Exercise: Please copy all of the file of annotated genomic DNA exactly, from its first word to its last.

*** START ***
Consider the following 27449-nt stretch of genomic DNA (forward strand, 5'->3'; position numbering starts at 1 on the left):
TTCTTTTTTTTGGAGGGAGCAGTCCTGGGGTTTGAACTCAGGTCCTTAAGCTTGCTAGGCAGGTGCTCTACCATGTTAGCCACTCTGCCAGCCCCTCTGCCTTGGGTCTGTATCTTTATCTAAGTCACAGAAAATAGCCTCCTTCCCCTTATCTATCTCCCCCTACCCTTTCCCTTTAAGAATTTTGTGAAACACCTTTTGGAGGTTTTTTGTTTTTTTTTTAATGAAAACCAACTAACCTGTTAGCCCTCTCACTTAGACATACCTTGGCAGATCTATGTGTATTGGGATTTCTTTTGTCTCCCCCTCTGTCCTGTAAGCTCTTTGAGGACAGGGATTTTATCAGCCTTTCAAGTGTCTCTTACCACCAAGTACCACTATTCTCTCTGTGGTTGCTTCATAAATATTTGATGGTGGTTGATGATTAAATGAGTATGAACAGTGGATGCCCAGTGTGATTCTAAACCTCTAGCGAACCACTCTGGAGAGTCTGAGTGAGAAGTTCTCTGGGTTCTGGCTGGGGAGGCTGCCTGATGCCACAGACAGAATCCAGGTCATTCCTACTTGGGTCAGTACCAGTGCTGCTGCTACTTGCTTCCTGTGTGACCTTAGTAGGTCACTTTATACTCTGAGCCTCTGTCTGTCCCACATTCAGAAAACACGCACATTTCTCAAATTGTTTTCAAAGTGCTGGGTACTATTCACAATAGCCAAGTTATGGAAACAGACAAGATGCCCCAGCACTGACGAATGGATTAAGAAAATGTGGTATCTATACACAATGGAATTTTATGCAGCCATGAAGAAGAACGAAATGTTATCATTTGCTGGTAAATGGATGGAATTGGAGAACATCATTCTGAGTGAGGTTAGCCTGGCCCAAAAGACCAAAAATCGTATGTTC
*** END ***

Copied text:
Consider the following 27449-nt stretch of genomic DNA (forward strand, 5'->3'; position numbering starts at 1 on the left):
TTCTTTTTTTTGGAGGGAGCAGTCCTGGGGTTTGAACTCAGGTCCTTAAGCTTGCTAGGCAGGTGCTCTACCATGTTAGCCACTCTGCCAGCCCCTCTGCCTTGGGTCTGTATCTTTATCTAAGTCACAGAAAATAGCCTCCTTCCCCTTATCTATCTCCCCCTACCCTTTCCCTTTAAGAATTTTGTGAAACACCTTTTGGAGGTTTTTTGTTTTTTTTTTAATGAAAACCAACTAACCTGTTAGCCCTCTCACTTAGACATACCTTGGCAGATCTATGTGTATTGGGATTTCTTTTGTCTCCCCCTCTGTCCTGTAAGCTCTTTGAGGACAGGGATTTTATCAGCCTTTCAAGTGTCTCTTACCACCAAGTACCACTATTCTCTCTGTGGTTGCTTCATAAATATTTGATGGTGGTTGATGATTAAATGAGTATGAACAGTGGATGCCCAGTGTGATTCTAAACCTCTAGCGAACCACTCTGGAGAGTCTGAGTGAGAAGTTCTCTGGGTTCTGGCTGGGGAGGCTGCCTGATGCCACAGACAGAATCCAGGTCATTCCTACTTGGGTCAGTACCAGTGCTGCTGCTACTTGCTTCCTGTGTGACCTTAGTAGGTCACTTTATACTCTGAGCCTCTGTCTGTCCCACATTCAGAAAACACGCACATTTCTCAAATTGTTTTCAAAGTGCTGGGTACTATTCACAATAGCCAAGTTATGGAAACAGACAAGATGCCCCAGCACTGACGAATGGATTAAGAAAATGTGGTATCTATACACAATGGAATTTTATGCAGCCATGAAGAAGAACGAAATGTTATCATTTGCTGGTAAATGGATGGAATTGGAGAACATCATTCTGAGTGAGGTTAGCCTGGCCCAAAAGACCAAAAATCGTATGTTC